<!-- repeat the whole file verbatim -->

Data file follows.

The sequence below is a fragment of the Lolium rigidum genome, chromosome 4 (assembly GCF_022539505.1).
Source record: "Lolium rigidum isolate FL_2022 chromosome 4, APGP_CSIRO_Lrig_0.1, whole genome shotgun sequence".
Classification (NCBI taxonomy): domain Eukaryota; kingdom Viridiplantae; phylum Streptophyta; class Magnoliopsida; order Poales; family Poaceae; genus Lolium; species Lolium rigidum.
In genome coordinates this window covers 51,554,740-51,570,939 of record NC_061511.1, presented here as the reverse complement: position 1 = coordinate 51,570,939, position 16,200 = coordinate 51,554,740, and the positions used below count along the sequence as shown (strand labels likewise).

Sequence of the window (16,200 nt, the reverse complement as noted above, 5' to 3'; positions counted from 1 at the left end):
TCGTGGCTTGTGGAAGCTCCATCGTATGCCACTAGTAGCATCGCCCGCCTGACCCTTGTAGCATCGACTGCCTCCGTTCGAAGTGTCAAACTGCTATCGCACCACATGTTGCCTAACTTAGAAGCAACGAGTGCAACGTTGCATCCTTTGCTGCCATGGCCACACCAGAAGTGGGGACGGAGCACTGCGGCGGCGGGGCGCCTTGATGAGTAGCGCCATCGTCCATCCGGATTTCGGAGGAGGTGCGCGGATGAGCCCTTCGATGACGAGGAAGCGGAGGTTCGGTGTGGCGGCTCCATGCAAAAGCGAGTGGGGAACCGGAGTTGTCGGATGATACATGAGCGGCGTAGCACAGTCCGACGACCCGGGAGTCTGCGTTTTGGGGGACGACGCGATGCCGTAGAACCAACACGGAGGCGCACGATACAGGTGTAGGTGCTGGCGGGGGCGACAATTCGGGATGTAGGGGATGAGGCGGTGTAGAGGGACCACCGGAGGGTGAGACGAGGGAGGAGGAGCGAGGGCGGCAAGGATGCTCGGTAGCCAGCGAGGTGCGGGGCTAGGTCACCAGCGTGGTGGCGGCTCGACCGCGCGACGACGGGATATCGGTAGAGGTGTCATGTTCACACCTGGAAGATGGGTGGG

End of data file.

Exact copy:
The sequence below is a fragment of the Lolium rigidum genome, chromosome 4 (assembly GCF_022539505.1).
Source record: "Lolium rigidum isolate FL_2022 chromosome 4, APGP_CSIRO_Lrig_0.1, whole genome shotgun sequence".
Classification (NCBI taxonomy): domain Eukaryota; kingdom Viridiplantae; phylum Streptophyta; class Magnoliopsida; order Poales; family Poaceae; genus Lolium; species Lolium rigidum.
In genome coordinates this window covers 51,554,740-51,570,939 of record NC_061511.1, presented here as the reverse complement: position 1 = coordinate 51,570,939, position 16,200 = coordinate 51,554,740, and the positions used below count along the sequence as shown (strand labels likewise).

Sequence of the window (16,200 nt, the reverse complement as noted above, 5' to 3'; positions counted from 1 at the left end):
TCGTGGCTTGTGGAAGCTCCATCGTATGCCACTAGTAGCATCGCCCGCCTGACCCTTGTAGCATCGACTGCCTCCGTTCGAAGTGTCAAACTGCTATCGCACCACATGTTGCCTAACTTAGAAGCAACGAGTGCAACGTTGCATCCTTTGCTGCCATGGCCACACCAGAAGTGGGGACGGAGCACTGCGGCGGCGGGGCGCCTTGATGAGTAGCGCCATCGTCCATCCGGATTTCGGAGGAGGTGCGCGGATGAGCCCTTCGATGACGAGGAAGCGGAGGTTCGGTGTGGCGGCTCCATGCAAAAGCGAGTGGGGAACCGGAGTTGTCGGATGATACATGAGCGGCGTAGCACAGTCCGACGACCCGGGAGTCTGCGTTTTGGGGGACGACGCGATGCCGTAGAACCAACACGGAGGCGCACGATACAGGTGTAGGTGCTGGCGGGGGCGACAATTCGGGATGTAGGGGATGAGGCGGTGTAGAGGGACCACCGGAGGGTGAGACGAGGGAGGAGGAGCGAGGGCGGCAAGGATGCTCGGTAGCCAGCGAGGTGCGGGGCTAGGTCACCAGCGTGGTGGCGGCTCGACCGCGCGACGACGGGATATCGGTAGAGGTGTCATGTTCACACCTGGAAGATGGGTGGG